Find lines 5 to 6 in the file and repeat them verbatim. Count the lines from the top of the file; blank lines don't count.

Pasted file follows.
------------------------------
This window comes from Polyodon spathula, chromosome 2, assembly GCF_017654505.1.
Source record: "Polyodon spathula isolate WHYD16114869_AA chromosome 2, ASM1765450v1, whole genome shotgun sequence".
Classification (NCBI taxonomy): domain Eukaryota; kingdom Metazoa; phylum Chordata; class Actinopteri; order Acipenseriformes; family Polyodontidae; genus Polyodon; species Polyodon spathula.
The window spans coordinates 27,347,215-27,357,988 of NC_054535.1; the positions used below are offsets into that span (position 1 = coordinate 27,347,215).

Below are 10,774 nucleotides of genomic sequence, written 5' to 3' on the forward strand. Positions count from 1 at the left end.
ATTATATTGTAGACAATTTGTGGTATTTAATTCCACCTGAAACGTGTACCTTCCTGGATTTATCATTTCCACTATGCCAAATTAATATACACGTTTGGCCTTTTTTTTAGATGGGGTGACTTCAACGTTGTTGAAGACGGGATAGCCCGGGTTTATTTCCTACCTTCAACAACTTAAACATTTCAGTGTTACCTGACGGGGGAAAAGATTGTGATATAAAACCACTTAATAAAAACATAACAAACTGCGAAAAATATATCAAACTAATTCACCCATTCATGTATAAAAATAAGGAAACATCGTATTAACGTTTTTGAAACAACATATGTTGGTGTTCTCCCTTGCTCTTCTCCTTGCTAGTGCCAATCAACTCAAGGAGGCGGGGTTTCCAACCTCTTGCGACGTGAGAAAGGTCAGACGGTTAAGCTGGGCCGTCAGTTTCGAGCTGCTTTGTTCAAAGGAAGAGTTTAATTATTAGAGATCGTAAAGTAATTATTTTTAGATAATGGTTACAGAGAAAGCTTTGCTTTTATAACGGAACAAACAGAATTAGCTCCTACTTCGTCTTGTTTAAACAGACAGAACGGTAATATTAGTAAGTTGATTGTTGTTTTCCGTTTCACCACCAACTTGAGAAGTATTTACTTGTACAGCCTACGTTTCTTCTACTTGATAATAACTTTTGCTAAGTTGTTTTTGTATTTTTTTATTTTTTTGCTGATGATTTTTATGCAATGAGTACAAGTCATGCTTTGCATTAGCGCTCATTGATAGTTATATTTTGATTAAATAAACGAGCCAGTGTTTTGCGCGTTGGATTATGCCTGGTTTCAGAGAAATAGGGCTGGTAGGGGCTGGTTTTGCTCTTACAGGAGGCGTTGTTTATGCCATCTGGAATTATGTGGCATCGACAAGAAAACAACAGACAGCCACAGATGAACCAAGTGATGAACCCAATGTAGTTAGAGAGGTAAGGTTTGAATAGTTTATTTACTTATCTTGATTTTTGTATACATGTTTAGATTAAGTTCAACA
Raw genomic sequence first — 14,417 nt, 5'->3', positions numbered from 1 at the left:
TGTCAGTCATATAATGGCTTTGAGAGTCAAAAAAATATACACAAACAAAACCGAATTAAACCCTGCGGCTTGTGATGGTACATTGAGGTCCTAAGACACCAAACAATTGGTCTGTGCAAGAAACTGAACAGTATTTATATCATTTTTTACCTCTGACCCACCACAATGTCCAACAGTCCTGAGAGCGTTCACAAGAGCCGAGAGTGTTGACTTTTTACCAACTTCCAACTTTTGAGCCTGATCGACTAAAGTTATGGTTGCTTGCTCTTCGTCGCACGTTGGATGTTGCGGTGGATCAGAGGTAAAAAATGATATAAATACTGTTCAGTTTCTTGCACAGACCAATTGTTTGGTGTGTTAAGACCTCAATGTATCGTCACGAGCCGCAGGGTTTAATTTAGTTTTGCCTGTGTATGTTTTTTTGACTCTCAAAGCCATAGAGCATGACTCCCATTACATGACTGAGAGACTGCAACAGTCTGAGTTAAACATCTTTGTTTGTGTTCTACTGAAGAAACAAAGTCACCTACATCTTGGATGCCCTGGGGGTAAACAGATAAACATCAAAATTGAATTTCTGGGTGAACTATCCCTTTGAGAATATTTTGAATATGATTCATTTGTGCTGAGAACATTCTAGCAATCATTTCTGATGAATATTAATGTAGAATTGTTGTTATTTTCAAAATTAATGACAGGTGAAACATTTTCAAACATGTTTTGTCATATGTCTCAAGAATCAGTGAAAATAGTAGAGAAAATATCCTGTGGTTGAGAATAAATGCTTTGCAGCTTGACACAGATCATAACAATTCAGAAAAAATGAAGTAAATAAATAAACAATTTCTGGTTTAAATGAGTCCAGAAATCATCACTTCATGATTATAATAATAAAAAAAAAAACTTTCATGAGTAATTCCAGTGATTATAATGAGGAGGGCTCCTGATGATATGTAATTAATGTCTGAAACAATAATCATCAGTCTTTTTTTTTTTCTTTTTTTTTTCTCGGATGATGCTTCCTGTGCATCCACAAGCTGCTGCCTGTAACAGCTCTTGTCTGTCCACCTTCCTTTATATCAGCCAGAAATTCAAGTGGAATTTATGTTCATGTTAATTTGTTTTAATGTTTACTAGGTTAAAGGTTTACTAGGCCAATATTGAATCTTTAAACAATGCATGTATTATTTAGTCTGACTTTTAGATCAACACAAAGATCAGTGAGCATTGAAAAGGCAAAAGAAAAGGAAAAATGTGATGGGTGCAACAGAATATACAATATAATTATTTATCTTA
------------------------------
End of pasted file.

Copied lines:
Below are 10,774 nucleotides of genomic sequence, written 5' to 3' on the forward strand. Positions count from 1 at the left end.
ATTATATTGTAGACAATTTGTGGTATTTAATTCCACCTGAAACGTGTACCTTCCTGGATTTATCATTTCCACTATGCCAAATTAATATACACGTTTGGCCTTTTTTTTAGATGGGGTGACTTCAACGTTGTTGAAGACGGGATAGCCCGGGTTTATTTCCTACCTTCAACAACTTAAACATTTCAGTGTTACCTGACGGGGGAAAAGATTGTGATATAAAACCACTTAATAAAAACATAACAAACTGCGAAAAATATATCAAACTAATTCACCCATTCATGTATAAAAATAAGGAAACATCGTATTAACGTTTTTGAAACAACATATGTTGGTGTTCTCCCTTGCTCTTCTCCTTGCTAGTGCCAATCAACTCAAGGAGGCGGGGTTTCCAACCTCTTGCGACGTGAGAAAGGTCAGACGGTTAAGCTGGGCCGTCAGTTTCGAGCTGCTTTGTTCAAAGGAAGAGTTTAATTATTAGAGATCGTAAAGTAATTATTTTTAGATAATGGTTACAGAGAAAGCTTTGCTTTTATAACGGAACAAACAGAATTAGCTCCTACTTCGTCTTGTTTAAACAGACAGAACGGTAATATTAGTAAGTTGATTGTTGTTTTCCGTTTCACCACCAACTTGAGAAGTATTTACTTGTACAGCCTACGTTTCTTCTACTTGATAATAACTTTTGCTAAGTTGTTTTTGTATTTTTTTATTTTTTTGCTGATGATTTTTATGCAATGAGTACAAGTCATGCTTTGCATTAGCGCTCATTGATAGTTATATTTTGATTAAATAAACGAGCCAGTGTTTTGCGCGTTGGATTATGCCTGGTTTCAGAGAAATAGGGCTGGTAGGGGCTGGTTTTGCTCTTACAGGAGGCGTTGTTTATGCCATCTGGAATTATGTGGCATCGACAAGAAAACAACAGACAGCCACAGATGAACCAAGTGATGAACCCAATGTAGTTAGAGAGGTAAGGTTTGAATAGTTTATTTACTTATCTTGATTTTTGTATACATGTTTAGATTAAGTTCAACA